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Public Health Awareness Month


Public Health Awareness Month holds particular significance for rural areas, where access to healthcare services and health education can be limited. In rural communities, residents often face unique challenges such as geographic isolation, limited healthcare infrastructure, and socioeconomic disparities, which can contribute to poorer health outcomes. Public Health Awareness Month provides a crucial opportunity to address these disparities by raising awareness about prevalent health issues and promoting access to healthcare resources in rural areas.

One of the key benefits of Public Health Awareness Month in rural areas is its role in increasing health literacy and empowering residents to make informed decisions about their health. By providing information about preventive measures, early detection of diseases, and healthy lifestyle choices, public health initiatives during this month can help rural residents take proactive steps to improve their well-being. This education is especially vital in rural areas where healthcare providers may be scarce, and individuals may have limited access to medical expertise.


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Rural Health Disparities Across Tennessee and the Upper Cumberland

Join us on April 17 from 11AM - 12PM for an informative lunch session hosted by Upper Cumberland Council on Children and Youth, Rural Health Association of Tennessee, and Power of Putnam. Discussion topics will cover substance use disorder, maternal health, emergency preparedness, and access to care in rural TN. Don't miss out on this exciting opportunity to grow and learn together!

Guest Speaker:

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RHA-RCORP Program is Offering Funding for Trainings for Rural Organizations

The Rural Health Association is offering funding for paraprofessional trainings benefiting mental and behavioral health for HRSA defined rural organizations. If your business is interested in training someone in your community or a staff member, please reach out to our RCORP director Jessica Rackley at [email protected]Below you can find a list of trainings eligible for funding:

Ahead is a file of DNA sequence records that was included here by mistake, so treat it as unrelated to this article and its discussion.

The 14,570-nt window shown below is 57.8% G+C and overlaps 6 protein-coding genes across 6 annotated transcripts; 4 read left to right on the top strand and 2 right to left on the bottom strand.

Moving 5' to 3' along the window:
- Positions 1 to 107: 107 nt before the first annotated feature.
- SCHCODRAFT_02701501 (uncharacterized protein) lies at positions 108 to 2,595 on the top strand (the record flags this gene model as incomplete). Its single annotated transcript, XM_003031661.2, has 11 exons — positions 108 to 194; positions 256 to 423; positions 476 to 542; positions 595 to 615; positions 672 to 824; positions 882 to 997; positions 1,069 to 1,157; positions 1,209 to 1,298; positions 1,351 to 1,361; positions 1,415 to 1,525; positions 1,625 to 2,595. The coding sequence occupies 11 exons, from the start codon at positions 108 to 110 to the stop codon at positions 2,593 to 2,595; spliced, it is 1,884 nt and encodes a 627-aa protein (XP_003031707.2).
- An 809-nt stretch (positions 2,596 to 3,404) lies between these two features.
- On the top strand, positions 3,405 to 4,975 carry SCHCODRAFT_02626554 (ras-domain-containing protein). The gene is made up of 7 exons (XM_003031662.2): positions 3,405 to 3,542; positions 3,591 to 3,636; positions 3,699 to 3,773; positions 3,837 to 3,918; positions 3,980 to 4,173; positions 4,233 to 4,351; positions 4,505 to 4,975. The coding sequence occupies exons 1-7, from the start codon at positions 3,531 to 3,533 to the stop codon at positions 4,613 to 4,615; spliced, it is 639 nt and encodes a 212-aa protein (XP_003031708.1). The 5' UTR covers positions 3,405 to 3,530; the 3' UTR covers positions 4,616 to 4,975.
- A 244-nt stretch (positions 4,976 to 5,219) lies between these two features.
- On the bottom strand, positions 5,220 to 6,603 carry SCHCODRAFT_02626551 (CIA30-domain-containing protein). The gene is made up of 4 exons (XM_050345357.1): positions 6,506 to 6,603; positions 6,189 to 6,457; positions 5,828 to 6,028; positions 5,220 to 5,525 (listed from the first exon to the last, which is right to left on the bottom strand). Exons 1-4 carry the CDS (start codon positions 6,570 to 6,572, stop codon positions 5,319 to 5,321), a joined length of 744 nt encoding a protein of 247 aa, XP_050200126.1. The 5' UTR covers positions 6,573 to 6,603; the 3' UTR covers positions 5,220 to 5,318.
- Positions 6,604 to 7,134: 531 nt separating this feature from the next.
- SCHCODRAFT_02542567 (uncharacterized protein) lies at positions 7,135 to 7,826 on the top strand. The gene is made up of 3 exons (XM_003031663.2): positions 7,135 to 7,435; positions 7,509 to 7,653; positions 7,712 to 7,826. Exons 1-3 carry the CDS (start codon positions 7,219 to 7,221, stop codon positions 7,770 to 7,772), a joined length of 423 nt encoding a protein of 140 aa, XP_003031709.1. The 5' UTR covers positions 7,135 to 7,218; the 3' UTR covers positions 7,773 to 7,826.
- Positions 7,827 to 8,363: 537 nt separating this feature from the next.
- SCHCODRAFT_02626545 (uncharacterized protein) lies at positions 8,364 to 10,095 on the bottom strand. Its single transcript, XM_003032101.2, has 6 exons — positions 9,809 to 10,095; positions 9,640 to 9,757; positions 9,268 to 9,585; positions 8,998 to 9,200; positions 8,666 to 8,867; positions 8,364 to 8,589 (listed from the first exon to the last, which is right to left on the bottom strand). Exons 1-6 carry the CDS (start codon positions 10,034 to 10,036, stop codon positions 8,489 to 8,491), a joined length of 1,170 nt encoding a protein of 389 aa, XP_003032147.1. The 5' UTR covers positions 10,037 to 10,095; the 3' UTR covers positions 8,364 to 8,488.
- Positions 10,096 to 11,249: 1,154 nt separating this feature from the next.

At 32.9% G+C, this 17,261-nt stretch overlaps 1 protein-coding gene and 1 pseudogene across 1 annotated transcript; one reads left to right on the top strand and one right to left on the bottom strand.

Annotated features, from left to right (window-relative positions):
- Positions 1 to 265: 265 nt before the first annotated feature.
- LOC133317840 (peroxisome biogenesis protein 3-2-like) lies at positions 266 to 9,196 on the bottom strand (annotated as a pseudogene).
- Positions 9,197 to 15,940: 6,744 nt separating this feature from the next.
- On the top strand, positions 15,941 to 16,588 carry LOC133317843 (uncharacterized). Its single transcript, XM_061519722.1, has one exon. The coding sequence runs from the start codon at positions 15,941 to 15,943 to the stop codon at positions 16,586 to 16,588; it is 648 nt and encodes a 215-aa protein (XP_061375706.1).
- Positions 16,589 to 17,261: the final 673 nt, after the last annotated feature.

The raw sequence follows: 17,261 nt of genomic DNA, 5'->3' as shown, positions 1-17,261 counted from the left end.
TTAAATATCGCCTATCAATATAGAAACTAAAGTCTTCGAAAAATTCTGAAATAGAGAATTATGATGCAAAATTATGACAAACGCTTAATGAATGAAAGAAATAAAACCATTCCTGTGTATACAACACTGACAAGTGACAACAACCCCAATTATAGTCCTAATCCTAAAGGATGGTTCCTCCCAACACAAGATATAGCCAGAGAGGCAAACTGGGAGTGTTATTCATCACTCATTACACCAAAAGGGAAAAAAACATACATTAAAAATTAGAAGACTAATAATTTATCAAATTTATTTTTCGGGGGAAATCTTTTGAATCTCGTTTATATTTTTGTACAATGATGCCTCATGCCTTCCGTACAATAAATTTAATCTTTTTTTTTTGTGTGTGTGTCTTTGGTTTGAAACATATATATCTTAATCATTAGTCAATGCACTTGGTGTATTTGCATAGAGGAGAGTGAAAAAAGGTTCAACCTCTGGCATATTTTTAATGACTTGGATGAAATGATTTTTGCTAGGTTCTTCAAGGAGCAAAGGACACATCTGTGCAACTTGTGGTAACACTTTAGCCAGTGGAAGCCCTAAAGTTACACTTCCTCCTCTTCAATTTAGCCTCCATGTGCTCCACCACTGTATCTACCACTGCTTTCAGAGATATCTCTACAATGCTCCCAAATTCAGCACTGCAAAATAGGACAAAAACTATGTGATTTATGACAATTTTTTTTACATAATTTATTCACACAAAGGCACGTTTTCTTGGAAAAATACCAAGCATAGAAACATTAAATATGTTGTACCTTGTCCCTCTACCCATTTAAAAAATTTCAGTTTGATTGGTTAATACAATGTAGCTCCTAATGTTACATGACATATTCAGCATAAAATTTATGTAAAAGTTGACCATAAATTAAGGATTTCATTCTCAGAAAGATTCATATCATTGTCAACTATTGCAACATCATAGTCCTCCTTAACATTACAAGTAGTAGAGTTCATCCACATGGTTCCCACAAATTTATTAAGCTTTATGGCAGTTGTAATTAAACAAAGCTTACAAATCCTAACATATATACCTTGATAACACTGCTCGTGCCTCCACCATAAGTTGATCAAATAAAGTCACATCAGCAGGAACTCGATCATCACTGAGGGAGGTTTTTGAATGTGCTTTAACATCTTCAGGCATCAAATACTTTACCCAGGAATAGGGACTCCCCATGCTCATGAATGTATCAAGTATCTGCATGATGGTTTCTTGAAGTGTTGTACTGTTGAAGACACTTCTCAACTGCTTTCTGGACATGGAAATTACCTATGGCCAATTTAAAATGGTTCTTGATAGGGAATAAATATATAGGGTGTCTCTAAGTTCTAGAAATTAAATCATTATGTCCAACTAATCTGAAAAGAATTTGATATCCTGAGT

Substance Use Disorder Treatment Training: Training for healthcare providers on evidence-based practices for treating substance use disorders (SUDs), including opioid addiction. This can include medication-assisted treatment (MAT) training, counseling, and support services.

Mental Health First Aid Instructor training: Courses that teach individuals how to identify, understand, and respond to signs of mental illnesses and substance use disorders in their community.

Cultural Competency Training: Training for healthcare providers on how to effectively address and treat the unique needs of diverse rural populations, including understanding cultural differences, stigma, and barriers to accessing care.

Integrated Care Models Training: Training on models that integrate primary care with mental health and substance use disorder services, aiming to provide a holistic approach to patient care.

Stipends for Peer Support Specialist Certification: Training for individuals with lived experience of SUDs to become certified peer support specialists, offering guidance and support to others undergoing treatment and recovery.

Prevention Strategies Training: Training on implementing community-based strategies to prevent substance misuse and addiction, including education on the risks of opioid use and strategies to reduce prescription drug misuse.

Stigma Reduction Training: Programs aimed at reducing the stigma associated with mental health and substance use disorders, encouraging individuals to seek help and support.

Leadership and Program Development Training: training on program development, management, and sustainability.

World Doula Week

World Doula Week holds significant importance in raising awareness about the invaluable role of doulas in maternal and infant healthcare. Doulas, often referred to as birth companions or birth coaches, provide physical, emotional, and informational support to mothers before, during, and after childbirth. This week-long observance serves as a platform to highlight the vital contributions doulas make in promoting positive birth experiences, reducing medical interventions, and supporting the overall well-being of mothers and babies worldwide.

In rural areas, the need for doulas becomes even more pronounced due to various challenges faced by expectant mothers and their families. Limited access to healthcare facilities, including hospitals and obstetric care, is a prevalent issue in many rural communities. Doulas play a crucial role in bridging this gap by offering continuous support during labor and delivery, especially when medical resources are scarce or distant. Their presence can help alleviate anxieties, provide comfort measures, and advocate for the mother's preferences, ensuring a safer and more empowering birth experience.

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2024 East Tennessee Regional Event

Our 2024 Spring Regional events are in swing! Tuesday, March 19th, we had the opportunity to host our regional event at East Tennessee University and see our east region members. Members had the opportunity to hear from professionals on topics including substance use and behavioral disorders in rural communities, current drug trends, and more. 

The presentation can be found below: